Another fascinating extract from Walfrid & The Bould Bhoys – Celtic’s Founding Fathers, First Season & Early Stars by Liam Kelly, Matt Corr and David Potter, which is published on Wednesday. Here Matt Corr tells the story of Celtic’s first ever meeting with Hibs…
Celtic’s first Broony one of five ex-Hibees chosen as the Irish clubs meet for the first time…
In the interim, Celtic’s 20-year-old match secretary Willie Maley had arranged friendlies on the next three Saturdays.
The first game was the very definition of a ‘grudge match’, Celts facing the original Irish club Hibernian at Celtic Park three days later, on Saturday, 4 August 1888. Six of the Edinburgh club’s players had made the switch to the west – the lure of employment being key in the still-amateur world of Scottish professional football – fuelling antagonism between the two which would last for decades.
The irony that Hibernian had built their own squad by previously plundering other clubs in exactly the same way – and would continue to do so moving forward – was somewhat lost in the ensuing arguments. Indeed, Hibernian had tried to lure both James Kelly and Neil McCallum from Renton that spring, and had been favourites to do so, before both men joined the new project at Celtic.
A combination of that background and a 4.30 Saturday afternoon slot drew a healthy crowd of 5,000 to the new ground on Dalmarnock Street, now Springfield Road. All five former Hibernian stars who had played in the midweek clash with Abercorn – Mick McKeown, Paddy Gallagher, Jimmy McLaren, Willie Groves and Johnny Coleman – were in the starting line-up for Celtic, whilst the sixth to defect, Mick Dunbar, missed out.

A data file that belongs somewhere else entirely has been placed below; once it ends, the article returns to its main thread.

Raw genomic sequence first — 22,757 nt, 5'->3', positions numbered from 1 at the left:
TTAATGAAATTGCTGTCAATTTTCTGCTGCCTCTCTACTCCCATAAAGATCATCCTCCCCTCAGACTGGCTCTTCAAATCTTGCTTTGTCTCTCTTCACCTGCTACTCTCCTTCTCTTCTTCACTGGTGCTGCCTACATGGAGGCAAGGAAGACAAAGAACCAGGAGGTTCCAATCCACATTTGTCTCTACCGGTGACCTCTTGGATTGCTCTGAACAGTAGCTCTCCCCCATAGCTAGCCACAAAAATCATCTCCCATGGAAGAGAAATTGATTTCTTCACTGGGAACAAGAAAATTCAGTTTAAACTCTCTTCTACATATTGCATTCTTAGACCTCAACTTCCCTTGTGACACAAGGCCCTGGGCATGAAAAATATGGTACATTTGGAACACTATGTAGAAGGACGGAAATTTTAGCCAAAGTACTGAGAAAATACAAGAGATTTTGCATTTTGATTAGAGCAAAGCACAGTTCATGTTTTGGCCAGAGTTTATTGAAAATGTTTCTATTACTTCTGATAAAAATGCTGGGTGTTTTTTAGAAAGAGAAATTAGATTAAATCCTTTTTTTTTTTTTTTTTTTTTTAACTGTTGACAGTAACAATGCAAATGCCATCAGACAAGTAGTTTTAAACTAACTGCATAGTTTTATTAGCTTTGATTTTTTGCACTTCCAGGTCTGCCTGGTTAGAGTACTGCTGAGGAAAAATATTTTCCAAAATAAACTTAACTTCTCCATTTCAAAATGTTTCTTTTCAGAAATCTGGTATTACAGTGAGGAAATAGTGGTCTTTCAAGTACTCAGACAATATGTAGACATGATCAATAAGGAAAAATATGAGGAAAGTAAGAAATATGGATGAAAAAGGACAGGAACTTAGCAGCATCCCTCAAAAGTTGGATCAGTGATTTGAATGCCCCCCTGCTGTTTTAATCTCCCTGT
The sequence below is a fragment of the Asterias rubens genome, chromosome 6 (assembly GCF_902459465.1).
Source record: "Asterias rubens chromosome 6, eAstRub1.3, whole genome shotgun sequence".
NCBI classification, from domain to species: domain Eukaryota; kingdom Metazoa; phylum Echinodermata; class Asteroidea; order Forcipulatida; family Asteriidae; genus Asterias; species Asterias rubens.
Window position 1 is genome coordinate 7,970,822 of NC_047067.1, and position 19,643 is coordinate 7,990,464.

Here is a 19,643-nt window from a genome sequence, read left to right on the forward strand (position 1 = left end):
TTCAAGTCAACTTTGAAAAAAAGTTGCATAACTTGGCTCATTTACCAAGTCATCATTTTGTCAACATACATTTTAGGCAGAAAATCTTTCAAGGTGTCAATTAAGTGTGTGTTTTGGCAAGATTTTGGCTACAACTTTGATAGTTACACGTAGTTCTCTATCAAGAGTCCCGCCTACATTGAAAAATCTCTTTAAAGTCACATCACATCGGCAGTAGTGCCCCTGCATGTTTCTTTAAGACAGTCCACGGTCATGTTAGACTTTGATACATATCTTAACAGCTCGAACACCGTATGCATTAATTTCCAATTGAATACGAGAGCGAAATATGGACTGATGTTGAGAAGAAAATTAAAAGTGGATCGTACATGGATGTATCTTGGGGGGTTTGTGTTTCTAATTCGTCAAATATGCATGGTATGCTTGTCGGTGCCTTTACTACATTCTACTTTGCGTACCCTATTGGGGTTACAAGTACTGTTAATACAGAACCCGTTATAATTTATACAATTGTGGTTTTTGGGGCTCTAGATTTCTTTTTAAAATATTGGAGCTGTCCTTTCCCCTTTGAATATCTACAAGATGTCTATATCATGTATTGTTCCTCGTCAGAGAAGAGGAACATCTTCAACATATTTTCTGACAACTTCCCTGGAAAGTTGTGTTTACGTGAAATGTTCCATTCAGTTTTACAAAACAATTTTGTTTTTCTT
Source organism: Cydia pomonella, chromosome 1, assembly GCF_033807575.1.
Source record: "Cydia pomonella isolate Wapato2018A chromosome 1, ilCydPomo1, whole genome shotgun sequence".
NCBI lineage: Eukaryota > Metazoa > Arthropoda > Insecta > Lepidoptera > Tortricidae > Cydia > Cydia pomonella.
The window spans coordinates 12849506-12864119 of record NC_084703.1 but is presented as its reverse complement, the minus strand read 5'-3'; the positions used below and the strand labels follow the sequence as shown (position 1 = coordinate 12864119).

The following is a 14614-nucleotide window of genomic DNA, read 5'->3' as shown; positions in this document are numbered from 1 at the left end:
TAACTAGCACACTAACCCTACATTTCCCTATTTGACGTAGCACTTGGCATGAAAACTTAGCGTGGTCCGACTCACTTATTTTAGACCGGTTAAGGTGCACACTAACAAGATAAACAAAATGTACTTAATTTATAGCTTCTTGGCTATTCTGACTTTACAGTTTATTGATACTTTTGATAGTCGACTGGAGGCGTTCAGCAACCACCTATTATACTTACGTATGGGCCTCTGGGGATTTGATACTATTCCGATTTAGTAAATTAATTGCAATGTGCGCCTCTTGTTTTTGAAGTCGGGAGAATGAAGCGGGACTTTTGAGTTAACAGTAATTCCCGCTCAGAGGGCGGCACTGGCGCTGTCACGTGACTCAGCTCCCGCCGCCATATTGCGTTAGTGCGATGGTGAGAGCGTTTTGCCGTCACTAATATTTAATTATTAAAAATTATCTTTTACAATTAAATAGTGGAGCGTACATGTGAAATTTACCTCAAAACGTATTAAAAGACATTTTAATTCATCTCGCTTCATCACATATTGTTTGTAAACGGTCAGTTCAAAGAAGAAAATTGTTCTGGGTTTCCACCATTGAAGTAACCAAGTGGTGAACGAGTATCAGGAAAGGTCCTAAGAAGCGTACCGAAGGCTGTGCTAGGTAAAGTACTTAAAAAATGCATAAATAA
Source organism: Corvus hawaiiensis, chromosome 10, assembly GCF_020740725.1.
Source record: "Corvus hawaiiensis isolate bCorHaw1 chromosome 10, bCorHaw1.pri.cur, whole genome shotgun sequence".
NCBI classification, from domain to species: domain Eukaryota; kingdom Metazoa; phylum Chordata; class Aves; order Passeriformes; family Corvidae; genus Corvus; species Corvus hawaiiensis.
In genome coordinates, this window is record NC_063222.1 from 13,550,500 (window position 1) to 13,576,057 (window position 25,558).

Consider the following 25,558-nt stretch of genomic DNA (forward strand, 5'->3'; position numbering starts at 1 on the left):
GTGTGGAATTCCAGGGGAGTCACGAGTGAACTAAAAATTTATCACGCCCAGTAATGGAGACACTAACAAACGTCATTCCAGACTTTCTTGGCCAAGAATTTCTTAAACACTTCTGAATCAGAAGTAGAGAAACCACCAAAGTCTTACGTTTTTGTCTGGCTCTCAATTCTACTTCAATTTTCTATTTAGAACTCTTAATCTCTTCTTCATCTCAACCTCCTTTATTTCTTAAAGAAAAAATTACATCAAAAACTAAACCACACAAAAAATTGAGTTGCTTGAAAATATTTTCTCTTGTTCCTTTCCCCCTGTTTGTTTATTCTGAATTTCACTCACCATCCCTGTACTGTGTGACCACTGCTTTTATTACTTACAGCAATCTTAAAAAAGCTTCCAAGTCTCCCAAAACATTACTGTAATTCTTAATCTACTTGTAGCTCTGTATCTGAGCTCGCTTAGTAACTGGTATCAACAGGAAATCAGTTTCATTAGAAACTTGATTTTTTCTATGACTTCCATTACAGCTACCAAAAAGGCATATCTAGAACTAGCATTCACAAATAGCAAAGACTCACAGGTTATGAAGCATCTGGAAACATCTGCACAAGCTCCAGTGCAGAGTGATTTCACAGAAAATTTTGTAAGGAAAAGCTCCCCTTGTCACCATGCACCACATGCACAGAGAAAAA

One of the ‘Leith Six’, Paddy Gallagher, would draw comparisons with a modern-day footballer who served both clubs with distinction, Scott Brown. His all-action, aggressive play made him both a firm favourite of the Celtic support and a target for abuse from opposition fans.
Indeed, in October of that year, he would three times be the focus for invading Hibernian spectators in a so-called ‘friendly’ in Edinburgh. Gallagher was the vice-captain to James Kelly, succeeding the legendary Celt in the main role in 1891, so becoming the first Celtic skipper to lift the Scottish Cup, following the 5-1 victory over still-mighty Queen’s Park in April 1892. Definitely, the ‘Broony of his day’ was our Paddy Gallagher.
Gallagher was in his normal wing-half role for that initial clash with Hibernian, as Greenock Bhoy John O’Connor made his Celtic debut up front, together with Pat Coogan, from nearby Port Glasgow. Interestingly, the green-clad visitors from the east seemed to enjoy much of the crowd’s support, taking the lead in the 20th minute through George Smith, with Willie Groves equalising for Celtic shortly afterwards. Hibernian then suffered a real blow, losing their star centre-forward Jimmy McGhee to an ankle injury shortly after the break.
Undaunted, the Edinburgh side soon regained the lead through Willie Naughton, Johnny Coleman levelling things for a second time five minutes later before, with time running out, Groves notched his own second, Celtic’s winner. Thus, the first-ever clash between Edinburgh and Glasgow’s Irishmen ended 3-2 to the hosts.
As an aside, Jimmy McGhee would become yet another Hibernian player to sign for Celtic, albeit not until the original Edinburgh club had ceased to function in late 1890. McGhee had captained the side to its first Scottish Cup victory over Dumbarton at Second Hampden in February 1887, having lined up with teammate James Lundie to make history at the same stadium in April of the previous year, by becoming the first Hibernian players to gain a cap for Scotland, Wales beaten 4-1 in front of 5,500.
Jimmy would emigrate to the USA, in 1910, and 20 years later, his son Bart would also create a piece of history by scoring the first goal for the American national side at a World Cup Finals, netting in a 3-0 win over Belgium in Montevideo.
* This extract is from Walfrid & The Bould Bhoys – Celtic’s Founding Fathers, First Season and Early Stars by Liam Kelly, Matt Corr and David Potter, published this Wednesday by The Celtic Star..